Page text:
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Chinese Climate Leadership

Edward A. Reid Jr.
Posted On:
Aug 15, 2017 at 6:52 AM
Climate Change

Numerous recent articles have asked questions in this general form: “Will America Let China Lead the World?” These articles suggest that the US had the leadership role on climate change and that US withdrawal from the Paris Agreement will somehow cede the leadership role on climate change to China. These articles are based on highly questionable assumptions. Their primary intent, prior to the US withdrawal, was to shame the new Administration into remaining in the Agreement. Their primary intent, since the US withdrawal, is to shame the Administration into reversing its decision to withdraw.

The first questionable assumption is that the U.S. had a leadership role in climate change and the establishment of the Paris Agreement. The Rio Earth Summit, the United Nations Framework Convention on Climate Change (UNFCCC) the Intergovernmental Panel on Climate Change (IPCC) and the long series of Conferences of the Parties have all been UN activities, aided and abetted by environmental organizations and Non-Government Organizations (NGOs). While US diplomats and scientists have been involved in these activities, they have generally not been in leadership roles.

Specifically, in the case of the Paris Agreement, the US took President Obama’s preferred posture of “leading from behind”. The intent of the majority of the nations which participated in the creation of the Paris Agreement was the establishment of a treaty, which would be binding upon all of the signatory parties, both as to emissions reductions and contributions to the UN Green Climate Fund.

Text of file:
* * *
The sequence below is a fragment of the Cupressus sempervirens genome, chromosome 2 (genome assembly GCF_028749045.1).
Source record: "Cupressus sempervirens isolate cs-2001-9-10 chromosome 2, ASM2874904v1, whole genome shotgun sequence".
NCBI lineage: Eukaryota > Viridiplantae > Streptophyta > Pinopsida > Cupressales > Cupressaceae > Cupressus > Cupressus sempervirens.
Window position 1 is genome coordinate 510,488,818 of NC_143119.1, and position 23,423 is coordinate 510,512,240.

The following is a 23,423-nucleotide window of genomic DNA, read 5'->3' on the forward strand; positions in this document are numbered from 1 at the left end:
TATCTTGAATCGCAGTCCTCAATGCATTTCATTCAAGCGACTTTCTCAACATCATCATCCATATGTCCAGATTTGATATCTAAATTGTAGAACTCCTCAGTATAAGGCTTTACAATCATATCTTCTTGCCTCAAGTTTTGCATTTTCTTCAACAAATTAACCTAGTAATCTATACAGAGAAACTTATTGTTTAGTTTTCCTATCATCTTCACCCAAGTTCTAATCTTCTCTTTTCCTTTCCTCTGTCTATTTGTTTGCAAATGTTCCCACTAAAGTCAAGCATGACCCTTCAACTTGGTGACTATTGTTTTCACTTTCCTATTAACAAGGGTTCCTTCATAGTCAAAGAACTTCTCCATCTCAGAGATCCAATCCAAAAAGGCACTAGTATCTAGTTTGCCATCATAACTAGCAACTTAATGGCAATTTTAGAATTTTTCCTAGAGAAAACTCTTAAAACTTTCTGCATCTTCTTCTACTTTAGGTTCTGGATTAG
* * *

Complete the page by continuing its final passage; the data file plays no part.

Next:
The US delegation was unwilling to enter into the agreement as a treaty, since President Obama was convinced that the US Senate would not ratify the Agreement as a treaty. Thus, rather than leading the effort envisioned by the Agreement, the US resisted the direction preferred by the other participants and forced compliance with the terms of the Agreement to be made voluntary as a condition of US participation. The US also insisted on the provision that nations be permitted to withdraw from the Agreement, which President Trump recently exercised.

The second questionable assumption is that China would ascend to the leadership role on climate change. China’s commitment under the Agreement with regard to emissions reductions is that China would begin reducing its CO2 emissions by about 2030, though it expressed its intent to reduce its “carbon intensity” in the interim. That could hardly be construed as a leadership position in an agreement intended to achieve reductions in CO2 emissions. China’s current primary focus is on economic development and reduction of criteria pollutant emissions (SOx, NOx, and particulates) from its existing coal power generation infrastructure, to reduce hazardous and obnoxious air pollution in its cities.

China is also a participant in the Group of 70 plus China, which is demanding funding from the UN Green Climate Fund. China has made no funding commitment to the Green Climate Fund; and, thus, is hardly in a leadership role regarding the Fund.

The third questionable assumption is that the other national participants in the Paris Agreement would accept China’s leadership, should China attempt to exert leadership within the Agreement. This is especially questionable as long as China is only committed to following along behind with regard to CO2 emissions reductions.

The fourth questionable assumption is that the UN, environmental organizations and NGOs which currently lead the climate change efforts under the Agreement would be willing to cede their leadership roles to China. These organizations all have visions of Climate Fund $ billions “dancing in their heads” and would likely be reluctant to cede control of their visions.